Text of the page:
Gabriels New Homes Widget
Today's Denver Real Estate News
Redevelopers of old East Denver YMCA say they’ll “meet a promise to the community” with rowhomes priced under $375,000
A 112-unit townhome development is rising from the site of the former East Denver YMCA north of City Park.Read more
Unlike many of Denver’s recent infill projects, though, Skyland Village at East 31st Avenue and Wilson Court will include a mix of moderately priced and high-end units, with rowhomes starting at $299,000 and going up to the mid-$600,000s.
“We meet just about every buyer out there,” said listing agent Bryon Horvath of Wild & Mild Homes.
About a third of the 68 units planned for the site’s north side will be priced under $375,000, said Patrick Guinness, one of the Skyland’s developers. (All 44 units on the south side, with rooftop decks and two-car garages, will be high-end units.)
WHAT: 4101 East 17th Avenue Parkway is a three-story Greek Revival mansion, with seven bedrooms and eight bathrooms located in Denver’s South Park Hill neighborhood. The home was built in 1907 and is situated on an 11,000-square-foot lot.Read more
PRICE: $1.595 million
SIZE: 7,080 square feet. $225 per square foot.
LOCATION: Park Hill, located in the northeast part of Denver, is a historic neighborhood known for its tree-lined streets and classic architecture. According to realtor Taylor Lawton, Park Hill residents take pride in the community’s history and diversity — both racial and architectural. “People who like Park Hill, love Park Hill, and tend to move up within the neighborhood,” he said. Colorado Gov. John Hickenlooper has chosen Park Hill as his home, rather than the governor’s mansion at the corner of East Eighth Avenue and Pennsylvania Street. The property is a short walk from City Park and its attractions, and offers an easy trip to downtown.
Porchlight Real Estate GroupThe living room of 4101 E 17th Avenue Parkway features original hardwood floors and coved ceilings.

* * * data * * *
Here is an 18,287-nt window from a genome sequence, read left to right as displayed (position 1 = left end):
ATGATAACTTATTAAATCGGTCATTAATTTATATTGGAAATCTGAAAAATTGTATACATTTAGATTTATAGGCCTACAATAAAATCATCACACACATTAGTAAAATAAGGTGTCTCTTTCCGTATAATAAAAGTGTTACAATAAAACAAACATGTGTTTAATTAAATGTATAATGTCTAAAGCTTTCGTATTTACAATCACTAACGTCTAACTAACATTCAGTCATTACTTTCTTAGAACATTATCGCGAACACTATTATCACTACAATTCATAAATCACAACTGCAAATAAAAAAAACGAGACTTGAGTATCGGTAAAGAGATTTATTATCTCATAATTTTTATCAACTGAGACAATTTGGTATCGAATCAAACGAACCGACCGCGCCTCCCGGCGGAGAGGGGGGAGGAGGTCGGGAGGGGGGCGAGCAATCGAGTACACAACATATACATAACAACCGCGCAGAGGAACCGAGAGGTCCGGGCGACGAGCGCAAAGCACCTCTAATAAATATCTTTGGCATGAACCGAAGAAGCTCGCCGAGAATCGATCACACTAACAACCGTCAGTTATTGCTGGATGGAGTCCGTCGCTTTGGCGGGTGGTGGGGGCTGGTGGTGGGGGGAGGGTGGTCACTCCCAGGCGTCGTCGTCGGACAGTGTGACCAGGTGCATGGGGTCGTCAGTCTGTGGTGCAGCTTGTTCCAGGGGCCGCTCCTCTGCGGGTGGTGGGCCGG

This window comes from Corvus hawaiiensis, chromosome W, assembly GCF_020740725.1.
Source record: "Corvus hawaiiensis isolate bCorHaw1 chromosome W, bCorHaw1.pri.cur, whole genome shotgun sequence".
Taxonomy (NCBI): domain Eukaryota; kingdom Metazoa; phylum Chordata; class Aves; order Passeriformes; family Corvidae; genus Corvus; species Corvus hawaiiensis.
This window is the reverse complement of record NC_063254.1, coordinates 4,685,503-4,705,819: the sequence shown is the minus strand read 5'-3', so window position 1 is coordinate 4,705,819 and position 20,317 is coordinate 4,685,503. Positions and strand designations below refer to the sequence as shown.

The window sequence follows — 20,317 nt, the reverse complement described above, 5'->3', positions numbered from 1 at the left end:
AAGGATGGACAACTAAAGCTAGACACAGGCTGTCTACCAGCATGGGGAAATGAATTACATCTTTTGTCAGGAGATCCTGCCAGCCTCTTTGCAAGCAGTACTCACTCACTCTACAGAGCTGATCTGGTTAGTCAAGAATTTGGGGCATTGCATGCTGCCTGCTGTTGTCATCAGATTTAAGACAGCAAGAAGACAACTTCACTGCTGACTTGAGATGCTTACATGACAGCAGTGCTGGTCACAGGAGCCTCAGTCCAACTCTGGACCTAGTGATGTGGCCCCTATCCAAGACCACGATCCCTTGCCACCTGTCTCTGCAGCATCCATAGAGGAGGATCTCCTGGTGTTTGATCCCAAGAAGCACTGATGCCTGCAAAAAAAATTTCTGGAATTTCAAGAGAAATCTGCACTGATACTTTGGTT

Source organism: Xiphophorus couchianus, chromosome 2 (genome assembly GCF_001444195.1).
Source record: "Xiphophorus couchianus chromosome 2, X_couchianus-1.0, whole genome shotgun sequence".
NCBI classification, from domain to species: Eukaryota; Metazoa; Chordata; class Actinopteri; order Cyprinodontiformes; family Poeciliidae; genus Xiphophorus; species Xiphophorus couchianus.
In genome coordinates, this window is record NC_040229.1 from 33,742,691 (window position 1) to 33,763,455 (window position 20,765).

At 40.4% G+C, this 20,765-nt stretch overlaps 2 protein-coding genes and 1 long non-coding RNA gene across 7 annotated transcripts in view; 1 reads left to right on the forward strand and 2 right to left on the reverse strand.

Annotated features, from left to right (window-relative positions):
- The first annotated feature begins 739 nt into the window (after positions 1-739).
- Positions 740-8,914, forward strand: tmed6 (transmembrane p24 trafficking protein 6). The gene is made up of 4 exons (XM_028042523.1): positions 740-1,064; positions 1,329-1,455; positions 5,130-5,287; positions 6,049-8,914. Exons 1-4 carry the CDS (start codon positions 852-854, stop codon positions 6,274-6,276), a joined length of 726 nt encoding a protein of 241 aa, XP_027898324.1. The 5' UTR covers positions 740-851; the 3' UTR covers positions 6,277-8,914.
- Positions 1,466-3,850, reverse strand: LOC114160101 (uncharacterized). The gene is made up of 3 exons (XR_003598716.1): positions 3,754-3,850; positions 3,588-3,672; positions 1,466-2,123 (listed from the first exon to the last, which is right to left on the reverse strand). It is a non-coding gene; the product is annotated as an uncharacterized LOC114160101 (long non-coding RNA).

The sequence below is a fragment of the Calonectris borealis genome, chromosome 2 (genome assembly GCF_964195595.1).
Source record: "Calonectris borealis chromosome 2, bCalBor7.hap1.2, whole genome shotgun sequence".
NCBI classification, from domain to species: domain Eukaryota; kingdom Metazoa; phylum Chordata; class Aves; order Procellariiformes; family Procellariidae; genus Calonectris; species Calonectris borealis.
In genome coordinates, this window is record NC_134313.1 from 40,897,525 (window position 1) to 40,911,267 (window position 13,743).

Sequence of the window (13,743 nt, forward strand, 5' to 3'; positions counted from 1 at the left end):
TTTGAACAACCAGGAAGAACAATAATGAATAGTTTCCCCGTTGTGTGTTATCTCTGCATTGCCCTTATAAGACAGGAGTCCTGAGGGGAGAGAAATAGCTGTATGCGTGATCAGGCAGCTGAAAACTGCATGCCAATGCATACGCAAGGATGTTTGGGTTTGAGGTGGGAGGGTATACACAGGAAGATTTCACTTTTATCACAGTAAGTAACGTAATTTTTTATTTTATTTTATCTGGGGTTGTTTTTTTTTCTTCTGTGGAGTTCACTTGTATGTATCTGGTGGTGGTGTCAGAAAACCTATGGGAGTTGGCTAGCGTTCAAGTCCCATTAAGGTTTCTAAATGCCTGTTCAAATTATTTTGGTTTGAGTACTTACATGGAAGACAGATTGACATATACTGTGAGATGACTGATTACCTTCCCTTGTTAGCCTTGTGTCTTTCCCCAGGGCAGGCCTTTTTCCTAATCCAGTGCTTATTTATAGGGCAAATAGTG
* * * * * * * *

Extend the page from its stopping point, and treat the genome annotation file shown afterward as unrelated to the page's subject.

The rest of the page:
ABOUT THE HOUSE: Perched above 17th Avenue Parkway and set back on its large city lot, the entry is framed by grand columns that highlight the blue door and red brick front porch. Mature landscaping and an iron fence provide a stately street presence.
Inside, the 1907 home has been meticulously brought up to today’s standards, including mechanics, plumbing and structural, but much of its early 1900s character remains. Historic details include archways, coved ceilings, original hardwoods and built ins. The contemporary kitchen features a curved layout, maple cabinets and granite countertops and was updated in 2001. The large master suite includes an office area with coffee bar, a gas fireplace and a private balcony overlooking 17th Avenue Parkway.
There are two additional bedrooms on the second floor, and two more on the third level along with a guest or children’s retreat.
The garden level contains a 2,100-square-foot, one-bedroom apartment with a separate entrance, that can be used as a nanny quarters or mother-in-law space. Lawton said the apartment also would fall into the rules set by the city for use as an Airbnb rental.
The backyard contains a covered herringbone-patterned brick patio, a pond with fountain and a two-car garage with upstairs storage.
There were 25 percent more starter homes available in metro Denver at the start of 2017 than at the start of 2016, and about a fifth more trade-up homes, according to a report Tuesday from the real estate firm Trulia.Read more
But the inventory in those two categories is so depressed that first-time home buyers or those hoping to avoid a heated bidding award on a more affordable property aren’t likely to see much relief.
“Those big percentage increases amount to small nominal increases” Trulia’s chief economist Ralph McLaughlin said. “It is a drop in the bucket.”
Still, something may be changing in the market. The starter-home inventory has seen annual increases for four straight quarters, and with each passing quarter, the percentage change is getting larger and larger.
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